"We'd travel, and people would say, 'There's no good art produced in Los Angeles,'" Ms. Kienholz said. "I'd say, 'But there's lots of good work.' It was a seed that grew."
In 1974 she was hired by Pontus Hulten, founding director of the Pompidou Center in Paris, then under construction, to establish a foundation that would acquire American artworks for the museum. That's when the idea for her foundation was born, she said. To finance it she sold Mr. Kienholz's notorious 1964 assemblage "Back Seat Dodge '38" to the Los Angeles County Museum of Art, where it is a defining highlight of the collection. (During her marriage she had bought it back from a collector at her husband's suggestion.)
Ms. Kienholz's first major show was an exhibition of large-scale California sculpture by Robert Arneson, Manuel Neri and others that opened at the 1984 Olympic Arts Festival in Los Angeles and later toured Europe. More exhibitions followed, including an early solo show for the architect Frank Gehry that toured Europe in 1990 and '91.
Armed by two grants from the Getty Foundation, she and Henry Hopkins, the former director of the Huysman Gallery and the retired director of the Armand Hammer Museum, instituted the L.A. Art History Project. Between 2002 and 2004 they investigated the records of dozens of local museums, galleries, artists and collectors. "Lyn was one of the people who really made us aware of the threat to these important historical materials," said Joan Weinstein, an associate director of the Getty Foundation who oversaw the project.
The impetus for the encyclopedia kicked in when she collaborated on "Los Angeles 1955-1985," a 2006 show at the Pompidou Center. Early on, she was asked to draw up a list of artists and was crushed when not all were included.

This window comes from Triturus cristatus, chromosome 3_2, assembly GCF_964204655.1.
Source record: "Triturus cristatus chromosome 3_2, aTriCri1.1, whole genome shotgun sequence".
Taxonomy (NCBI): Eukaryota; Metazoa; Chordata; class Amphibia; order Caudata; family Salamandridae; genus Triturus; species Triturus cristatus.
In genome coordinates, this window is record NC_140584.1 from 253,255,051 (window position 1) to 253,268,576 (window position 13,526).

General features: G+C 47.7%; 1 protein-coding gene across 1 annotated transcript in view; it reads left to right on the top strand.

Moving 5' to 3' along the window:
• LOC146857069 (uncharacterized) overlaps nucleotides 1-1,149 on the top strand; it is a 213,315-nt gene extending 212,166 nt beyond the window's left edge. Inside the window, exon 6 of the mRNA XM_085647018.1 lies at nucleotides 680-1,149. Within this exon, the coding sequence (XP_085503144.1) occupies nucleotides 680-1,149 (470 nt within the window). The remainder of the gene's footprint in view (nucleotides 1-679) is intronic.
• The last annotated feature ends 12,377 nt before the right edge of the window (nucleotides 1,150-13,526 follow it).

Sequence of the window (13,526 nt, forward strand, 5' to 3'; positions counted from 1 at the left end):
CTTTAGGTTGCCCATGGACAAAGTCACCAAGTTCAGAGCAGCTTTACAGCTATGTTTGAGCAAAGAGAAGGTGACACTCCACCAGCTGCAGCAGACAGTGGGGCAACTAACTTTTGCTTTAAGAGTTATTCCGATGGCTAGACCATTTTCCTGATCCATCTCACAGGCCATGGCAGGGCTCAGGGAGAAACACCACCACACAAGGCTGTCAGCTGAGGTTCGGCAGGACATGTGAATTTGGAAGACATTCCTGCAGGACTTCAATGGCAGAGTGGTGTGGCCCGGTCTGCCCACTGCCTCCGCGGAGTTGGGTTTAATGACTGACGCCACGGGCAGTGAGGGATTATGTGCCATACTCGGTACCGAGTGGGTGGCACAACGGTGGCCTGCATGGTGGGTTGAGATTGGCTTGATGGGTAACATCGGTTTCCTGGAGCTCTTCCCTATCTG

"On the way home from Paris once, I thought, 'What should I do so that everyone who should be recognized is recognized?'" she said. The answer seemed to be the encyclopedia.
Ms. Kienholz began her research by sitting down with a glass of wine and listing every artist she could recall and later brainstorming over more wine with friends. Later her associate Corinne Nelson gathered more names by combing through vintage issues of Art in America, Artforum and The Los Angeles Times.
In addition to the big names the encyclopedia will also include lesser-known figures whose careers began in the 1960s, like John Lincoln, whose drawings and paintings can suggest Jean Cocteau. From the 1970s, there are intriguing examples like the artist Bruce Houston, known for kitschy assemblages made from cake decorations and plastic toys, and Connie Zehr, a Minimalist installation artist who has often worked with sand and silk.
Ms. Kienholz is especially intrigued by midcentury custom car artists like the painter Kenneth Howard, known as Von Dutch, said to be the first to decorate the nose of a hot rod with flames. She will also include Tony Rosenthal, who set off a controversy in 1954 when he designed a 14-foot bronze for a new Police Department building that depicted in a highly abstract style a policeman protecting a family.
In October the Getty awarded her foundation another grant to document the little-known history of the city's African-American artists, many of whom will also appear in the book.
Each entry will contain an excerpt from a vintage review as well as two color images showing how each artist's work developed, provided that Ms. Kienholz and her assistants are able to track them down.
She intends to publish the encyclopedia sometime next summer, well before the next big European survey of Southern California art, "Time and Place: Los Angeles, 1958-1968," opens at the Museum of Modern Art in Stockholm in October.
"Many of us out here do know what went on, and what's going on," she said. "But the rest of the world is still learning."
By Carol Kino